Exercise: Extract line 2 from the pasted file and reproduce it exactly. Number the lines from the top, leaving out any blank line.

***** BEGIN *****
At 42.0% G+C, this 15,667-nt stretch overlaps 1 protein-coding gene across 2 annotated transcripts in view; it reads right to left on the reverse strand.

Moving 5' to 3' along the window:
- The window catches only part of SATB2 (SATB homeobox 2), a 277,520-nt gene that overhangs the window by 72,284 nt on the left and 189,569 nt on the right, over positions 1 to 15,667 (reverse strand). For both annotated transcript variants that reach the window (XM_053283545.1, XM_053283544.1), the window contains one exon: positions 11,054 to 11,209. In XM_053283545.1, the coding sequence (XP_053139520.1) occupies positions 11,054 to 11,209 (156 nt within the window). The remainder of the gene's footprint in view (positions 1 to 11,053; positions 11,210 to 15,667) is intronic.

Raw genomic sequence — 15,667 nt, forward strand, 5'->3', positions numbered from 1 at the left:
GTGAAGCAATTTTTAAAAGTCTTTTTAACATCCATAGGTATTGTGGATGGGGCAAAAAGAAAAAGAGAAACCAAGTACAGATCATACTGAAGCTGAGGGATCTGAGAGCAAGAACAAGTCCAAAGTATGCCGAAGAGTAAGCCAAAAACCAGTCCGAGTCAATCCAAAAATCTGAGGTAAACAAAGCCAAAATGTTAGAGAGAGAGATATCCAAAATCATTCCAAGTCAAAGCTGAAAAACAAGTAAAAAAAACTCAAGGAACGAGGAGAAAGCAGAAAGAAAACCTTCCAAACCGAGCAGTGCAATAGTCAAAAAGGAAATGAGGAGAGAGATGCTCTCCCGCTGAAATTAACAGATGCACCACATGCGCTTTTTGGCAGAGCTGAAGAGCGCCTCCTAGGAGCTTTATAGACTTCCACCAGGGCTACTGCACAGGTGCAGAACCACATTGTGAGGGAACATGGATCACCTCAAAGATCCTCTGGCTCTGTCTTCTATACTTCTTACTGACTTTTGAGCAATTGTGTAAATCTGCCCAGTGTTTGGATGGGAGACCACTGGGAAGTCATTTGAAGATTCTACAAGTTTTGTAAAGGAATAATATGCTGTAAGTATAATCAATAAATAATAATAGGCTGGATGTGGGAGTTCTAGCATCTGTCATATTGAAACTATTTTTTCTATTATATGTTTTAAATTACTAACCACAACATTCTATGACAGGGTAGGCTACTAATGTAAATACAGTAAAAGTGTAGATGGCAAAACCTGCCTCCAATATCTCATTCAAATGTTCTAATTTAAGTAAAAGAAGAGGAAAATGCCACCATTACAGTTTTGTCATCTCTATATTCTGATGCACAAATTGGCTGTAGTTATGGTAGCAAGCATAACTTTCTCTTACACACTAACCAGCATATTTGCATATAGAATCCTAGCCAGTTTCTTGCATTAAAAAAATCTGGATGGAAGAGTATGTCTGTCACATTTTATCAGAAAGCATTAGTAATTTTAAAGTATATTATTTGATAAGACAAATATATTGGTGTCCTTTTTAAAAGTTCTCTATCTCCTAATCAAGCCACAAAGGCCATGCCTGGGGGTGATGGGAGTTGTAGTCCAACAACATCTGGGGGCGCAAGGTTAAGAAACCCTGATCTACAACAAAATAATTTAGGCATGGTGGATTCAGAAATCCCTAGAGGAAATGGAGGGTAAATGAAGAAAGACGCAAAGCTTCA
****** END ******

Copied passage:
Moving 5' to 3' along the window: